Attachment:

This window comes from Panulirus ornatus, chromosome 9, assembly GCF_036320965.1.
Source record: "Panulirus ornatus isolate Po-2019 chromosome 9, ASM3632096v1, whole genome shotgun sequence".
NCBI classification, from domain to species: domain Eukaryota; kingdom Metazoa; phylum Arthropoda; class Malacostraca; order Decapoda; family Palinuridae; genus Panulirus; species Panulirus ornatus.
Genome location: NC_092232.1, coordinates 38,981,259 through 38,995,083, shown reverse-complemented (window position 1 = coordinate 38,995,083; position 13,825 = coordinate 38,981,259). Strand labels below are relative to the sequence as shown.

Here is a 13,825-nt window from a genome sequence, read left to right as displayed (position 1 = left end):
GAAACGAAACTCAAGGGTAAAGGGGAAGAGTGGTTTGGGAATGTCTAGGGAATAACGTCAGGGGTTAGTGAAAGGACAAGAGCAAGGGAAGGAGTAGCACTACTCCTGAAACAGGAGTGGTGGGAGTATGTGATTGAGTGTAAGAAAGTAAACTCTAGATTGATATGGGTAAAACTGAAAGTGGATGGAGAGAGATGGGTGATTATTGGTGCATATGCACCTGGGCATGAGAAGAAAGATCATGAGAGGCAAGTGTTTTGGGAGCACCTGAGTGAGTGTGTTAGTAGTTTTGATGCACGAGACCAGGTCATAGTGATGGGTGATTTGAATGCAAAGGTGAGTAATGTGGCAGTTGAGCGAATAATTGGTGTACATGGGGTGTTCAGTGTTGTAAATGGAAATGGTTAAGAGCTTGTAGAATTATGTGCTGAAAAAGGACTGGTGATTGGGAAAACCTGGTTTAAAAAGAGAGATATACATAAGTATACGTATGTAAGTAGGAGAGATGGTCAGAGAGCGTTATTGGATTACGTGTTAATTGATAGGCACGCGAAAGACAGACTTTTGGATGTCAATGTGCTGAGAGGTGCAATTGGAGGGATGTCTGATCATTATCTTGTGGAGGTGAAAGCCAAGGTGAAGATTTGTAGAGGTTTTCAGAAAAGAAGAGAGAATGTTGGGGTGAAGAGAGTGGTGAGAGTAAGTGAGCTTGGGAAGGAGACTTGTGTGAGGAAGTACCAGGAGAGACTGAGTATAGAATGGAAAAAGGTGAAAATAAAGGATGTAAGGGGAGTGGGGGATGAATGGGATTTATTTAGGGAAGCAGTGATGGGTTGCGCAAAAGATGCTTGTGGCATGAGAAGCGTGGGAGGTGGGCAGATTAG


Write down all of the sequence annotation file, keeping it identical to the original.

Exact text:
This window comes from Panulirus ornatus, chromosome 9, assembly GCF_036320965.1.
Source record: "Panulirus ornatus isolate Po-2019 chromosome 9, ASM3632096v1, whole genome shotgun sequence".
NCBI classification, from domain to species: domain Eukaryota; kingdom Metazoa; phylum Arthropoda; class Malacostraca; order Decapoda; family Palinuridae; genus Panulirus; species Panulirus ornatus.
Genome location: NC_092232.1, coordinates 38,981,259 through 38,995,083, shown reverse-complemented (window position 1 = coordinate 38,995,083; position 13,825 = coordinate 38,981,259). Strand labels below are relative to the sequence as shown.

Here is a 13,825-nt window from a genome sequence, read left to right as displayed (position 1 = left end):
GAAACGAAACTCAAGGGTAAAGGGGAAGAGTGGTTTGGGAATGTCTAGGGAATAACGTCAGGGGTTAGTGAAAGGACAAGAGCAAGGGAAGGAGTAGCACTACTCCTGAAACAGGAGTGGTGGGAGTATGTGATTGAGTGTAAGAAAGTAAACTCTAGATTGATATGGGTAAAACTGAAAGTGGATGGAGAGAGATGGGTGATTATTGGTGCATATGCACCTGGGCATGAGAAGAAAGATCATGAGAGGCAAGTGTTTTGGGAGCACCTGAGTGAGTGTGTTAGTAGTTTTGATGCACGAGACCAGGTCATAGTGATGGGTGATTTGAATGCAAAGGTGAGTAATGTGGCAGTTGAGCGAATAATTGGTGTACATGGGGTGTTCAGTGTTGTAAATGGAAATGGTTAAGAGCTTGTAGAATTATGTGCTGAAAAAGGACTGGTGATTGGGAAAACCTGGTTTAAAAAGAGAGATATACATAAGTATACGTATGTAAGTAGGAGAGATGGTCAGAGAGCGTTATTGGATTACGTGTTAATTGATAGGCACGCGAAAGACAGACTTTTGGATGTCAATGTGCTGAGAGGTGCAATTGGAGGGATGTCTGATCATTATCTTGTGGAGGTGAAAGCCAAGGTGAAGATTTGTAGAGGTTTTCAGAAAAGAAGAGAGAATGTTGGGGTGAAGAGAGTGGTGAGAGTAAGTGAGCTTGGGAAGGAGACTTGTGTGAGGAAGTACCAGGAGAGACTGAGTATAGAATGGAAAAAGGTGAAAATAAAGGATGTAAGGGGAGTGGGGGATGAATGGGATTTATTTAGGGAAGCAGTGATGGGTTGCGCAAAAGATGCTTGTGGCATGAGAAGCGTGGGAGGTGGGCAGATTAG